Medics have identified another passenger who came into contact with the man who contracted Crimean Congo Viral Haemorrhagic Fever.
The person will be monitored by doctors on a daily basis to track any developments of symptoms. However, health authorities have insisted these actions are merely precautionary.
Four passengers have now been determined to have come into close proximity to the 38-year-old man who returned to Glasgow from Kabul on Tuesday. Two have been determined not to require follow-up surveillance while another, who remained near the man during the flight, will be monitored for two weeks, the maximum incubation period for the disease.
This means that two passengers are currently being monitored for the deadly virus, in addition to the original patient.
Meanwhile, the 38-year-old has been taken by helicopter the Brownlee Unit in Glasgow to the Royal Free London NHS Foundation Trust.
Health chiefs said the move was in line with standard protocol for the management of severe and rare diseases.
He flew from Kabul in Afghanistan to Dubai, before getting a connecting Emirates flight EK027, which arrived in Glasgow at 12.35 pm on Tuesday.
His condition was stabilised at the Brownlee Unit before a joint operation of the Scottish Ambulance Service and the RAF transferred him to London. He continues to be listed as critical.
The risk to all other passengers on the flight is extremely low. The medical technicians who handled the patient's blood at the Brownlee Unit will be kept under observation for 14 days.
Dr Syed Ahmed, NHS Greater Glasgow and Clyde Consultant in Public Health who is coordinating the investigations into this case, said: "The risk of person to person transmission of Crimean Congo Viral Haemorrhagic Fever is extremely low as it can only be transmitted by direct contact with infected blood or body fluids.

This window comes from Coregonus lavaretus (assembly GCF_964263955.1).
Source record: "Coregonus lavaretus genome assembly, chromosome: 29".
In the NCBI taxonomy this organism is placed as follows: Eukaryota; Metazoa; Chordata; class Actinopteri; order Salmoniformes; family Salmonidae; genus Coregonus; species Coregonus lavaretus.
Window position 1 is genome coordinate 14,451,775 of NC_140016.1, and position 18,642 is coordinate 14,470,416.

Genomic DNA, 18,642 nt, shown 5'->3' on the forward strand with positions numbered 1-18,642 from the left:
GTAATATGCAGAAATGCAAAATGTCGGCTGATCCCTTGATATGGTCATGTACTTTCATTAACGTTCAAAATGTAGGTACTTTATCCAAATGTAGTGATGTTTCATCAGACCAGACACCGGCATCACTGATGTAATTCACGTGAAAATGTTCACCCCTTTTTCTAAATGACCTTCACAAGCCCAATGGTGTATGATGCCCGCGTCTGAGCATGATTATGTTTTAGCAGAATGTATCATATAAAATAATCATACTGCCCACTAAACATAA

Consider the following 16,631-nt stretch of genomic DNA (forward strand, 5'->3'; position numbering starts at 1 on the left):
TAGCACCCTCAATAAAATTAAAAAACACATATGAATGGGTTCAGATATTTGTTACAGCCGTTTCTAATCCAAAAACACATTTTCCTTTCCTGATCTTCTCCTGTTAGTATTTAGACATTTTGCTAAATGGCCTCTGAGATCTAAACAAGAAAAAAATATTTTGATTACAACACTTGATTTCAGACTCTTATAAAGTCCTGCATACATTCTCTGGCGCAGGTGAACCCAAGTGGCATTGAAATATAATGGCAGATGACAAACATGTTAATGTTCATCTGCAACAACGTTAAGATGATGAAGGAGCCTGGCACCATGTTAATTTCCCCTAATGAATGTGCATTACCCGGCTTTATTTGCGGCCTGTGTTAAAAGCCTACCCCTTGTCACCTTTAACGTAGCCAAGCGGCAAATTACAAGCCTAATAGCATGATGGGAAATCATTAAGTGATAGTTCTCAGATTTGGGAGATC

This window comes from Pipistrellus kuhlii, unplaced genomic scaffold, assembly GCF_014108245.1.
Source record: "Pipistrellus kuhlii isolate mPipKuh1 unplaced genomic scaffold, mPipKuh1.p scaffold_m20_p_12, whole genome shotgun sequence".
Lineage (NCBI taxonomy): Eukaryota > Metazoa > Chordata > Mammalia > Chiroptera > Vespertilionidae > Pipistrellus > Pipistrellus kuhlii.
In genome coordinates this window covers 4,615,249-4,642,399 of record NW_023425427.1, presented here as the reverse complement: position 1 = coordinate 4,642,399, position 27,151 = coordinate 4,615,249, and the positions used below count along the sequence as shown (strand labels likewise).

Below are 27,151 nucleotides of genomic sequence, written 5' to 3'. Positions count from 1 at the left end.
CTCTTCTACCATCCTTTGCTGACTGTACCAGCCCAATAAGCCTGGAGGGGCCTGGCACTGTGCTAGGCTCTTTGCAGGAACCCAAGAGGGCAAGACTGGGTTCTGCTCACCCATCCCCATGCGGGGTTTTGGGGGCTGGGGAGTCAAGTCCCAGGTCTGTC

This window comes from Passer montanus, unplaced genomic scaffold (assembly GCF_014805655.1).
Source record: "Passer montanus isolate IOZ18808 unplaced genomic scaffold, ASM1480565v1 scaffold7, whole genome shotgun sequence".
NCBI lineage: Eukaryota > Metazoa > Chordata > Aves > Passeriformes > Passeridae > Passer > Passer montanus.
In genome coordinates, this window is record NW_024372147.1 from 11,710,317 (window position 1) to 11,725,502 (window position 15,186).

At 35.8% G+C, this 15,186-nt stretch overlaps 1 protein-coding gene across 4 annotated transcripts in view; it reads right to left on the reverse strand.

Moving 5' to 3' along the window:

"It is not a virus which is transmitted through the air. As such the risk to those who were in close contact with him is minimal. We have already made contact with all the patient's close contacts and they are being followed-up appropriately.
"The decision to transfer the patient to the high security unit at the Royal Free was taken in line with the national protocol for the management of cases such as this.”
The Royal Free Hospital houses the national specialist centre for the management of patients with hazardous infections.
The man is being treated in the high-security infectious diseases unit, which is maintained and run by specialists and is located in a purpose-designed area sealed and separated from other public and ward areas. It is a self-contained unit with its own filtered air supply and outlets.
Dr Ahmed said the fever is a "widespread tick-borne viral disease" which is not common in western Europe, but is "endemic" in parts of eastern and southern Europe, central Asia, Africa, the Middle East and the Indian subcontinent. It is fatal in around 30% of cases.
Sufferers initially show flu-like symptoms before developing haemorrhaging, changes in mood and sensory perception, and vomiting. Red eyes, a flushed face, a red throat, and petechiae (red spots) on the palate are common.
More severe symptoms include jaundice, acute kidney failure and respiratory problems.
Passengers who travelled on flight EK027 can call NHS24 on 08000 858531 for advice, information and reassurance.